Cover Image: Island Queen

Island Queen

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Member Reviews

I absolutely love this book it was such an interesting book how this person who preferred Were everything what happened to her and she was really a Queen how do you been born into slavery being raped and how you assume this mass of fortune and how she was so free for a woman in the 1780s and how she could have children and how she really loved her children and she gave all to the children and she went through all these crazy things and men and but was truly amazing how a strong woman could do this Empire way out of slavery And also by people her children are not as slavery as well and then she need ed slavery to do whatever but she gave them the opportunity and told them how to buy themselves out a slavery she didn't really want to do this And she looked at her children as well and how she told them this is what it is when she gave them opportunities as well education homes her ground children and it's really interesting to see powerful women at that time or a mixed race and how she stood up to all the men and how she dictated her life this is a really good book and I think it should be read in high school I think women nowadays have to really read books and how these women survived in those days I mean the billion being free with their sacks and really great book
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Vanessa Riley has written an exquisite book with Island Queen. The amount of research she clearly did is incredible—I didn’t know anything about the true story on which the novel is based and I came away immediately wanting to find out more. The pacing was a bit awkward at times, mostly in the later part of the novel, but it didn’t really affect the story too much. Fans of historical fiction will love Island Queen, and I’m grateful that this story has been told in a way that will reach many more readers. 

My thanks to NetGalley and HarperCollins for an advance reader’s copy.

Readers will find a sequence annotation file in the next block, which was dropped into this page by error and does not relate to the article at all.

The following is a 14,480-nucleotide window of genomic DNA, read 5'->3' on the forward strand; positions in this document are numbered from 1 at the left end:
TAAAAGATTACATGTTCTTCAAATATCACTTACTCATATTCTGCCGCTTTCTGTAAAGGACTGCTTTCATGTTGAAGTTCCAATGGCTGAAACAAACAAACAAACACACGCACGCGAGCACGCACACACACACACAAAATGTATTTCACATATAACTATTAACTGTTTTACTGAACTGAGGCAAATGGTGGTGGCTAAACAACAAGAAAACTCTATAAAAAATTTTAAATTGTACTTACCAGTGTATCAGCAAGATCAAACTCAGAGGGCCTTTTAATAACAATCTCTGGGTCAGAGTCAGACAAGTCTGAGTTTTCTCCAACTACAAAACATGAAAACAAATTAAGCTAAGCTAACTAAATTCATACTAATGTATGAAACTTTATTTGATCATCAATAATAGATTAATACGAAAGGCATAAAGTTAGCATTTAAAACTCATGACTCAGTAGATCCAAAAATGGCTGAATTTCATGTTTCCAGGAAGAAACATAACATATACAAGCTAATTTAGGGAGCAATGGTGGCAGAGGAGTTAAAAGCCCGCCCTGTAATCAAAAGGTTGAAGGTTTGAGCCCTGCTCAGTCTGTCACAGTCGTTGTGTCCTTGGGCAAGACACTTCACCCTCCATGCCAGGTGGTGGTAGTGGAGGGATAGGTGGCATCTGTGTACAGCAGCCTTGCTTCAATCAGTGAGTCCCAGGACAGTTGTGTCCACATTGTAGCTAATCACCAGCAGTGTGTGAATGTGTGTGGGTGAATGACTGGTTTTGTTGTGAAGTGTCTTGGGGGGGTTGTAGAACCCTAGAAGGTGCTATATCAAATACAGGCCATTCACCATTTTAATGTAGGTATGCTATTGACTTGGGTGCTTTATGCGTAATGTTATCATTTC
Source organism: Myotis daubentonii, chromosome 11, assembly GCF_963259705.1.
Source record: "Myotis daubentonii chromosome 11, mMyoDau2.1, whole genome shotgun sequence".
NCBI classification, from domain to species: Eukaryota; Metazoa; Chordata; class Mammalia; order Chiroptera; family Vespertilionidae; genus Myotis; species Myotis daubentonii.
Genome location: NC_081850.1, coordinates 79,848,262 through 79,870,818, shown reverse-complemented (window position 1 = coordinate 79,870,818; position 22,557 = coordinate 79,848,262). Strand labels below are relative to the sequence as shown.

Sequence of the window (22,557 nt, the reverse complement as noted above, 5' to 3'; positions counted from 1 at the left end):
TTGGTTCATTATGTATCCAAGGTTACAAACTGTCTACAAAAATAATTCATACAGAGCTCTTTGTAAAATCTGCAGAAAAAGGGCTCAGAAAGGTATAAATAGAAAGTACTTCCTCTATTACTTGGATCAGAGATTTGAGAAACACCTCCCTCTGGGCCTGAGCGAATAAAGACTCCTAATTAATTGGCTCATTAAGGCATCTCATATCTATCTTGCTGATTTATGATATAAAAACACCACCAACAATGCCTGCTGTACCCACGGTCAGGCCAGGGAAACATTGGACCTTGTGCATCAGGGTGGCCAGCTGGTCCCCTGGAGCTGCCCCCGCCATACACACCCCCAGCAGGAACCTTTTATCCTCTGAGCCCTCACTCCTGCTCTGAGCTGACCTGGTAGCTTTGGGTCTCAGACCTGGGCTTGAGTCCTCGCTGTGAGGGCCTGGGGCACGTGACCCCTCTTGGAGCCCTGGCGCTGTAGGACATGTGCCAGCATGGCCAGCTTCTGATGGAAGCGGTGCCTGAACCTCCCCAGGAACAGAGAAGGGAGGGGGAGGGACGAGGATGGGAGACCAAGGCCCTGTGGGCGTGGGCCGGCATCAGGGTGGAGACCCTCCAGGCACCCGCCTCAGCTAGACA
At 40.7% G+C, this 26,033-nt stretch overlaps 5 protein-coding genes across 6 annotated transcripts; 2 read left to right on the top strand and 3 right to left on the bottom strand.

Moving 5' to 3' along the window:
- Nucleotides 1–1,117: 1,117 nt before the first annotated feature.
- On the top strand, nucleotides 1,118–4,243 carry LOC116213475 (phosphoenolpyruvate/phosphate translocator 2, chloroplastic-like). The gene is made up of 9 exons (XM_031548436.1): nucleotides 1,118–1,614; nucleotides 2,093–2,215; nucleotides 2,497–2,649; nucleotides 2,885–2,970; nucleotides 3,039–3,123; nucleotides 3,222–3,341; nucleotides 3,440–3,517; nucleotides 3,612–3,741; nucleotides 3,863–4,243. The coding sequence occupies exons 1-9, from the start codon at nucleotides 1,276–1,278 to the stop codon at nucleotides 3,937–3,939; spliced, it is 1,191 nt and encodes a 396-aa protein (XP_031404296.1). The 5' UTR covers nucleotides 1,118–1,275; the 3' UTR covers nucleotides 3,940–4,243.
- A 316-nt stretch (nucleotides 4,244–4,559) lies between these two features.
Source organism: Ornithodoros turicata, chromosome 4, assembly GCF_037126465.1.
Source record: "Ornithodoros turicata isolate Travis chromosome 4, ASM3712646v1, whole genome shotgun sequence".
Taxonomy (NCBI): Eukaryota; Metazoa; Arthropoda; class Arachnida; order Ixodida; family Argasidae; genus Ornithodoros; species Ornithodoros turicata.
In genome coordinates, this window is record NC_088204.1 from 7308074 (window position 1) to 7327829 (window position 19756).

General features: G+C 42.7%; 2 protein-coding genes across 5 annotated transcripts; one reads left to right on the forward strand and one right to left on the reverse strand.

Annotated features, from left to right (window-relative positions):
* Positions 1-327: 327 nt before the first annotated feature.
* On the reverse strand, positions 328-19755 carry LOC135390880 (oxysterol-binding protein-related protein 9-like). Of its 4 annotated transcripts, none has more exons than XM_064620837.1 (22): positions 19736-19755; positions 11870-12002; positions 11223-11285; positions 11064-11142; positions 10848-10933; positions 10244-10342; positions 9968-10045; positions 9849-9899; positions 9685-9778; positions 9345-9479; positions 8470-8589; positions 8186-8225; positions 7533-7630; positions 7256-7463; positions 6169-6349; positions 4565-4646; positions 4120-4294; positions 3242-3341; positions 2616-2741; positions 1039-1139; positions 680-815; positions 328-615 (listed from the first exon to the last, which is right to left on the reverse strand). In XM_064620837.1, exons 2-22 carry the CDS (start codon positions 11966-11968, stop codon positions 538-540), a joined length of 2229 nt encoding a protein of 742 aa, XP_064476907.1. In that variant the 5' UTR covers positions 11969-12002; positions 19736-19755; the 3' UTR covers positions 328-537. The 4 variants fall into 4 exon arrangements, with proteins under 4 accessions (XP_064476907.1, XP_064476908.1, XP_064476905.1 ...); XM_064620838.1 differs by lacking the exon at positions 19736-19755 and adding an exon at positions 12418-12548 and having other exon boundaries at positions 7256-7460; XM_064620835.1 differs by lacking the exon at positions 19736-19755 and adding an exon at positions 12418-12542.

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I found the life of Dorothy Kirwan Thomas to be totally fascinating. I was engaged in the story from the first page, but unfortunately, I lost interest about half way through.  To me, there was just too much about all of her lovers and things happening with them.  I wanted to learn more about Dorothy and her businesses and how she managed to start them and keep them going.  I would have also enjoyed having more about her children.  For the most part, we really didn't get a chance to know them as people.  Learning more about them and their involvement in their mother's businesses would have been much more interesting than learning about Dorothy's lovers.  Since the first half of the book was so interesting, I still gave it 3 stars.  However, I really struggled to finish this one.

Thank you to Netgalley and the publisher for an advanced copy of this book.
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I was lucky enough to receive an ARC of Island Queen by Vanessa Riley from Netgalley and William Morrow and Custom House. 

Island Queen is a historical fiction novel based on the real life of Dorothy Kirwan Thomas. Dorothy starts her life enslaved to her father on a Caribbean island, but by the end of her life, is a free woman of color and one of the wealthiest landowners in the area. The book follows her through her journey, including her relationships with three men. Her first love is John Cells, who passes for white and owns a plantation. Her second love is Captain Thomas, who owns a small shipping business. She also has a dalliance with an English prince!

The book does not shy away from the difficult truths of a story like this. There is violence and sexual assault. One thing I really appreciated is how Riley depicted Dorothy's perspective as a child, and how it was sometimes reflected in her own children. At the start of the book, Dorothy does not see how slavery impacts the relationship between her father, a white slave owner, and her mother, an enslaved black woman. Later on, some of her children also do not see the complexities in Dorothy's relationships with their biological or adoptive fathers. In addition, Riley does her best to help the audience understand how people of color occupied different social statues, even owning plantations and enslaving people themselves. It's not something that, in my experience with teaching, is well understood by people in the United States.

Riley creates complex characters. Take John Cells, the white slave-owner who helps Dorothy escape from her half-brother. It is revealed later that he is not fully white, but passing as such. In a simplerer narrative, this would mean that he never makes a decision that is harmful to another person of color, and always is sympathetic to people whose circumstances could have easily been his own. Instead, he operates as a character who is not wholly "good" or "bad," but rather as self-interested.